Neither Younger nor Samuels, however, decided the question whether federal intervention might be permissible in the absence of a pending state prosecution. In Younger, the Court said:
See also id., at 55 (STEWART and Harlan, JJ., concurring); id., at 57 (BRENNAN, WHITE, and MARSHALL, JJ., concurring). Similarly, in Samuels v. Mackell, the Court stated:
See also id., at 55 (STEWART and Harlan, JJ., concurring); id., at 75-76 (BRENNAN, WHITE, and MARSHALL, JJ., concurring).
These reservations anticipated the Court's recognition that the relevant principles of equity, comity, and federalism "have little force in the absence of a pending state proceeding." Lake Carriers' Assn. v. MacMullan, 406 U.S. 498, 509 (1972). When no state criminal proceeding is pending at the time the federal complaint is filed, federal intervention does not result in duplicative legal proceedings or disruption of the state criminal justice system; nor can federal intervention, in that circumstance, be interpreted as reflecting negatively upon the state court's ability to enforce constitutional principles. In addition, while a pending state prosecution provides the federal plaintiff with a concrete opportunity to vindicate his constitutional rights, a refusal on the part of the federal courts to intervene when no state proceeding is pending may place the hapless plaintiff between the Scylla of intentionally flouting state law and the Charybdis of forgoing what he believes to be constitutionally protected activity in order to avoid becoming enmeshed in a criminal proceeding. Cf. Dombrowski v. Pfister, 380 U.S. 479, 490 (1965).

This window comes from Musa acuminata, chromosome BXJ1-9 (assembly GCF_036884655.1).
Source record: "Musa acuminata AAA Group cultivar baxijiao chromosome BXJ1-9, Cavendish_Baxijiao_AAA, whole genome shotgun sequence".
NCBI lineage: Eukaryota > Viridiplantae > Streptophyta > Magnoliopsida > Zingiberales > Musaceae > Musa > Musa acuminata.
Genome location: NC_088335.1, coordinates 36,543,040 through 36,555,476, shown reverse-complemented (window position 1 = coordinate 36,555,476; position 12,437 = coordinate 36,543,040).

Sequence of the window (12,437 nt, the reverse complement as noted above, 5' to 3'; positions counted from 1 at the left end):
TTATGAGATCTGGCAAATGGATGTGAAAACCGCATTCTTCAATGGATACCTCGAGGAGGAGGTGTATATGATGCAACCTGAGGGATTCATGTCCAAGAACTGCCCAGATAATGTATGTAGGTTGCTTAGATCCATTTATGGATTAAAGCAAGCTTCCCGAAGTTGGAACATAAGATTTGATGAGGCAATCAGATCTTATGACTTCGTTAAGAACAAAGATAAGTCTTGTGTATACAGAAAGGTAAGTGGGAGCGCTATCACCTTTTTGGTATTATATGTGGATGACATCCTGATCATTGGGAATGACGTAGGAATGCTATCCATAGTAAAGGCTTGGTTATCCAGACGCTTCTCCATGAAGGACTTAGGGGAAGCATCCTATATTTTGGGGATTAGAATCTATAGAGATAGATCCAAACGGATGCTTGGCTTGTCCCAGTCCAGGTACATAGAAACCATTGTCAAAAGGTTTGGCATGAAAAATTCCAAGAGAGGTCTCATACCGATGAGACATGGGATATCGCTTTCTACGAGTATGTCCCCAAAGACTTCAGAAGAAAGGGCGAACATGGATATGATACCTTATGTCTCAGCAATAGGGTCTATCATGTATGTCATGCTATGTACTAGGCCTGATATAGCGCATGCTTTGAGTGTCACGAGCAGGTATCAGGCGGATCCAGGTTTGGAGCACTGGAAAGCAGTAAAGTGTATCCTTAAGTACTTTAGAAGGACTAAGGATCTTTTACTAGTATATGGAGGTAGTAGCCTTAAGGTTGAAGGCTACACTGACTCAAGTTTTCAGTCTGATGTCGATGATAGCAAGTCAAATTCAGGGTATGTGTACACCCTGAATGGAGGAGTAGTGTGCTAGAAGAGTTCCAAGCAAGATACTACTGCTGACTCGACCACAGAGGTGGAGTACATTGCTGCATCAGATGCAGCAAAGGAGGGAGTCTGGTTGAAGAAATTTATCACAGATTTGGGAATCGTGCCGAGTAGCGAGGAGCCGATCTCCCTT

When no state proceeding is pending and thus considerations of equity, comity, and federalism have little vitality, the propriety of granting federal declaratory relief may properly be considered independently of a request for injunctive relief. Here, the Court of Appeals held that, because injunctive relief would not be appropriate since petitioner failed to demonstrate irreparable injury—a traditional prerequisite to
The subject matter jurisdiction of the lower federal courts was greatly expanded in the wake of the Civil War. A pervasive sense of nationalism led to enactment of the Civil Rights Act of 1871, 17 Stat. 13, empowering the
A "storm of controversy" raged in the wake of Ex parte Young, focusing principally on the power of a single federal judge to grant ex parte interlocutory injunctions against the enforcement of state statutes, H. Hart & H. Wechsler, The Federal Courts and the Federal System 967 (2d ed. 1973); see generally Goldstein v. Cox, 396 U.S. 471 (1970); Hutcheson, A Case for Three Judges, 47 Harv. L. Rev. 795, 804-805 (1934). This uproar was only partially quelled by Congress' passage of legislation, 36 Stat. 557, requiring the convening of a three-judge district court